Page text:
It sometimes feels as if Carole Ann Ford has spent the last fifty years complaining how underdeveloped Susan was. According to Ford, Susan was to be an active, Avengers-type girl with psychic powers, so she was later perturbed to receive scripts where she was called upon to play a character who appeared to be little more than a frightened fifteen year old girl.
Quite how much truth there is in the concept of a super-Susan is hard to establish. I’m not aware of any draft scripts that present the character in this way (and Sydney Newman, who more than anyone can be called Doctor Who‘s creator, was always clear that Susan was to be the audience identification figure – a normal teenage girl).
When the first story was being written, there was some talk about making her an alien princess, but it does seem that very quickly it was decided to keep her pretty much as an ordinary girl (even though it’s established that’s not the case). It was a constant source of frustration for Ford and led to her desire to leave the series at the earliest opportunity – although she was possibly unaware that the production team were equally keen to dispense with her services.
One remnant of super-Susan is touched upon in this episode – a skill with telepathy. Her ability to connect with the Sensorites causes her to act as their intermediary – which concerns the Doctor. It gives Ford a little more than normal to work with, which is welcome, and it allows us another brief look at the unearthly child from the opening episode.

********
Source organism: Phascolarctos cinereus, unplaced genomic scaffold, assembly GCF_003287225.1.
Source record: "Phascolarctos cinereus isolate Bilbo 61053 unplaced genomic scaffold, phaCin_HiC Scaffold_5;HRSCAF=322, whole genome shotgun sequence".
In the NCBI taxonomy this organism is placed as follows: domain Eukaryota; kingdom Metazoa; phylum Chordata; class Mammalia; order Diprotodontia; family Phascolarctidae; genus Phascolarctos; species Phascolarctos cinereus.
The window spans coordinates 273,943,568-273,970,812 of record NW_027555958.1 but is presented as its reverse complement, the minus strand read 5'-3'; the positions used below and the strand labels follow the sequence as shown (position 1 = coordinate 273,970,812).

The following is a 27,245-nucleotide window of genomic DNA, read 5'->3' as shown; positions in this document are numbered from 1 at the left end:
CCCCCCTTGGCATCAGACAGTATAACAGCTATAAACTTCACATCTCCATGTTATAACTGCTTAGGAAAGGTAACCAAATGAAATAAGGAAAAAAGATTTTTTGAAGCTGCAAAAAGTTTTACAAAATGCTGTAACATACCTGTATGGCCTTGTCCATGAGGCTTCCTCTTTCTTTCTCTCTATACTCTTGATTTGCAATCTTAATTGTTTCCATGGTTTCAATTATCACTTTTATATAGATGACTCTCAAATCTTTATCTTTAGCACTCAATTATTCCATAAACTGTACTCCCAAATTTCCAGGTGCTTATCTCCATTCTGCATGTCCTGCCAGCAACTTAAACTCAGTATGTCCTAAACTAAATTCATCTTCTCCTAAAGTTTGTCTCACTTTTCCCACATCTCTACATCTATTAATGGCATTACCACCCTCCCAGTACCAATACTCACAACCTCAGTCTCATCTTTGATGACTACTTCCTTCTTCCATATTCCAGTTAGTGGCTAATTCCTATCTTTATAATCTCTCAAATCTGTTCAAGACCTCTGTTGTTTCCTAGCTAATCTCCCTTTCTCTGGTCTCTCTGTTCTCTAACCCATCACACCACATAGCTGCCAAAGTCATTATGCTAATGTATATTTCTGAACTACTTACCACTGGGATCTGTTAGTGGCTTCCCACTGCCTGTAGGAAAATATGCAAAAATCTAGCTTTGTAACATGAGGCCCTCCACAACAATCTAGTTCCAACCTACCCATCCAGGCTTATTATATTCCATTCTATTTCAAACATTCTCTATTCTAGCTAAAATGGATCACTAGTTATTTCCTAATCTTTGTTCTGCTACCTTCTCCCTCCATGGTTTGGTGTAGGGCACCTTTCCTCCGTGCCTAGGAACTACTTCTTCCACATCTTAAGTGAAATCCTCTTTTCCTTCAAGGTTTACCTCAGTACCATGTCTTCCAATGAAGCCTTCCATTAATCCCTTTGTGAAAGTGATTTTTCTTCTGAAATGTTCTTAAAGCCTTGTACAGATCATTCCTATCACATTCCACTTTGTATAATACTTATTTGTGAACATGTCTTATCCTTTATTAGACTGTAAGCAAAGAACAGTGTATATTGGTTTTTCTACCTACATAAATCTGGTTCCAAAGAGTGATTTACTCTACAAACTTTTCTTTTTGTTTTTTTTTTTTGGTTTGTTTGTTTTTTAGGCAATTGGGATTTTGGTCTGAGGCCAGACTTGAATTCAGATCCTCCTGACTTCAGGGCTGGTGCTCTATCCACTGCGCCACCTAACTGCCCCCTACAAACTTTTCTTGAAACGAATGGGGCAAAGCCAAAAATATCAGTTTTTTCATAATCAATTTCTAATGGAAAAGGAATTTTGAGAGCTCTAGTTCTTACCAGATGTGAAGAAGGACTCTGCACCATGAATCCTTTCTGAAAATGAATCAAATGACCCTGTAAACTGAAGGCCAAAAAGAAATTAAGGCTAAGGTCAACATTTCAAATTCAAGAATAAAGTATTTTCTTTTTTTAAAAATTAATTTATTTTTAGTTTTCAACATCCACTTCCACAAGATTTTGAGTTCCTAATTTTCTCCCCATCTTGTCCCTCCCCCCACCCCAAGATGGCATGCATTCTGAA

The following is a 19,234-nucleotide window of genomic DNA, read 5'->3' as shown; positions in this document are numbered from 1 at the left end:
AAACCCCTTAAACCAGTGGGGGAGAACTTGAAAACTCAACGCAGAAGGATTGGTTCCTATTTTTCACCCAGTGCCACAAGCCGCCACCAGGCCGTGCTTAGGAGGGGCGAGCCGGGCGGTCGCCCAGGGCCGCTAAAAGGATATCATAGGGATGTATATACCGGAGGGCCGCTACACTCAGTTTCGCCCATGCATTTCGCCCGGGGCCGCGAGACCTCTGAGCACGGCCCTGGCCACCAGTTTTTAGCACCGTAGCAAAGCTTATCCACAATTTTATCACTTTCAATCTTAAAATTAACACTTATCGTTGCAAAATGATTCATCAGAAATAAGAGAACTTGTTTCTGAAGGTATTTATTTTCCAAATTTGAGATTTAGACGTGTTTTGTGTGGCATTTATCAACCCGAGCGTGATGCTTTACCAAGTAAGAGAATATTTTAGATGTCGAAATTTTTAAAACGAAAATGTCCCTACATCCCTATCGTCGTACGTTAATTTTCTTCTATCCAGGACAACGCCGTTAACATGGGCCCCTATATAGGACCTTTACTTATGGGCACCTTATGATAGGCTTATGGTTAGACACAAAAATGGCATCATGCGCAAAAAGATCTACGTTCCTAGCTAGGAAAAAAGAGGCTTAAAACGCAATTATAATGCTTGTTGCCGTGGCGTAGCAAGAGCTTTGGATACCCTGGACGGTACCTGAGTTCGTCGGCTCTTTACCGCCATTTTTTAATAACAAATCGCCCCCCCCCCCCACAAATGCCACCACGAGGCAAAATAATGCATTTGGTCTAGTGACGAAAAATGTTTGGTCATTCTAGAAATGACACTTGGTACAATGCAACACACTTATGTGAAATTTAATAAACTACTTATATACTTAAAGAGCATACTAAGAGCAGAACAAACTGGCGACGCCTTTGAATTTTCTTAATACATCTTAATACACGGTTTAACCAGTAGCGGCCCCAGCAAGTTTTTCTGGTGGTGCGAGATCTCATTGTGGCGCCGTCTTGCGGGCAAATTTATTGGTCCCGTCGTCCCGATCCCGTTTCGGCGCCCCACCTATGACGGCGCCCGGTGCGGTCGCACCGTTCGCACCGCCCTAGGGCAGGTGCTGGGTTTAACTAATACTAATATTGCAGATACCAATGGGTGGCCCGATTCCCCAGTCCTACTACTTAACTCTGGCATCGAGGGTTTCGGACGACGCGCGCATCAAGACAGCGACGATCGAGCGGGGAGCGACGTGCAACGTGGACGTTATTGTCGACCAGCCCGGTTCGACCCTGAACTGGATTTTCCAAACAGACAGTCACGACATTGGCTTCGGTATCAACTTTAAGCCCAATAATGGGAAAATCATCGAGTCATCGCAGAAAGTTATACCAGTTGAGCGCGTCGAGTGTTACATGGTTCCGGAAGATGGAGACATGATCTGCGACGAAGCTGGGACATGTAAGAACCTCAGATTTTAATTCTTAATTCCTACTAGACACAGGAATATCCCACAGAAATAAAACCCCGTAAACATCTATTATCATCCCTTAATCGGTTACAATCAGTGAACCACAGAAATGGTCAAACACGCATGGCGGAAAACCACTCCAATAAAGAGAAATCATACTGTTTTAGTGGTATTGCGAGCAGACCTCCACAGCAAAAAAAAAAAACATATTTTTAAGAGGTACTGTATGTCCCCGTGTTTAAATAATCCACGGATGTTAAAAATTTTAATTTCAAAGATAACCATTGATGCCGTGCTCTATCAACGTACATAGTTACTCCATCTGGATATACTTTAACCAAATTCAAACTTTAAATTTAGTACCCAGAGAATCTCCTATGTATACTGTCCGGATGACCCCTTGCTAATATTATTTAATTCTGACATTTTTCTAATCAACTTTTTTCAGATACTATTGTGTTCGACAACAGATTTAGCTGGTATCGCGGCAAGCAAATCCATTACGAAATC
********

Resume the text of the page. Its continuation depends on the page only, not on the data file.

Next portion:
Ian spends part of the episode being stalked, rather slowly, around the ship by the Sensorites. Frightening though they appear, the Sensorites aren’t aggressive – although they do insist that everybody has to come down to the Sense-Sphere to live with them, which doesn’t sound like the best proposition ever. The Doctor, as might be expected, isn’t happy. “I don’t make threats. But I do keep promises. And I promise you I shall cause you more trouble than you bargained for if you don’t return my property!”
Another remnant of the early aim of the series to educate as well as entertain is touched upon when the Doctor discusses how they might gain the upper hand with the Sensorites.
DOCTOR: It’s a fallacy, of course, that cats can see in the dark. They can’t. But they can see better than we humans, because the iris of their eyes dilates at night. Yes.
IAN: What are you driving at, Doctor?
DOCTOR: Oh, it’s all perfectly simple, Chesterton. You see, the Sensorites eyes are the exact opposite to that of a cat. The Sensorites eyes were completely dilated, that is, enormous, in light.
IAN: The conclusion being that they would contract in darkness.
DOCTOR: Exactly. And that is our best weapon. The Sensorites will be frightened of the dark.
There’s not a great deal going on this episode, apart from giving us our first proper look at the Sensorites. But it ends with a jolt – as Susan prepares to journey down to the Sense-Sphere alone (even if, as so often, the cliff-hanger is negated in the opening moments of the next episode).